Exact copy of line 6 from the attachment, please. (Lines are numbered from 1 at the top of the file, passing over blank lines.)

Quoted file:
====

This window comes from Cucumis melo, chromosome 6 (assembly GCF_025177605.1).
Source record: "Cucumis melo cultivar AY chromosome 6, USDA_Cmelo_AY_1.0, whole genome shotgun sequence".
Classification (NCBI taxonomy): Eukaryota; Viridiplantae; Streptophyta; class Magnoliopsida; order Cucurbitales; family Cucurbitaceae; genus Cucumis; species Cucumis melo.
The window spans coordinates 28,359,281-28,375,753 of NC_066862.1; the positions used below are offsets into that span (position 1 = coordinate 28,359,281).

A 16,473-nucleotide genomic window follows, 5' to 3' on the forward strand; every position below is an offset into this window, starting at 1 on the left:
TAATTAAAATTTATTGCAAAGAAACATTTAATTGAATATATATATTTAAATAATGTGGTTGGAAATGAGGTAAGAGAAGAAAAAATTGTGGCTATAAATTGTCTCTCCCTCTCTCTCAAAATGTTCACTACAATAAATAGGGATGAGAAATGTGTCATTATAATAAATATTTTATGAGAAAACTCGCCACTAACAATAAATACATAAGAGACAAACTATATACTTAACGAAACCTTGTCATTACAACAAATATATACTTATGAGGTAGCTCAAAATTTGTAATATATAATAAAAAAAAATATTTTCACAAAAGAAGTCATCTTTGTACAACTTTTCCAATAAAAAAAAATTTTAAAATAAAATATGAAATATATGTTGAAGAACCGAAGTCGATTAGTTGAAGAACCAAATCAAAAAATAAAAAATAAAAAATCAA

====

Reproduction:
TAATTAAAATTTATTGCAAAGAAACATTTAATTGAATATATATATTTAAATAATGTGGTTGGAAATGAGGTAAGAGAAGAAAAAATTGTGGCTATAAATTGTCTCTCCCTCTCTCTCAAAATGTTCACTACAATAAATAGGGATGAGAAATGTGTCATTATAATAAATATTTTATGAGAAAACTCGCCACTAACAATAAATACATAAGAGACAAACTATATACTTAACGAAACCTTGTCATTACAACAAATATATACTTATGAGGTAGCTCAAAATTTGTAATATATAATAAAAAAAAATATTTTCACAAAAGAAGTCATCTTTGTACAACTTTTCCAATAAAAAAAAATTTTAAAATAAAATATGAAATATATGTTGAAGAACCGAAGTCGATTAGTTGAAGAACCAAATCAAAAAATAAAAAATAAAAAATCAA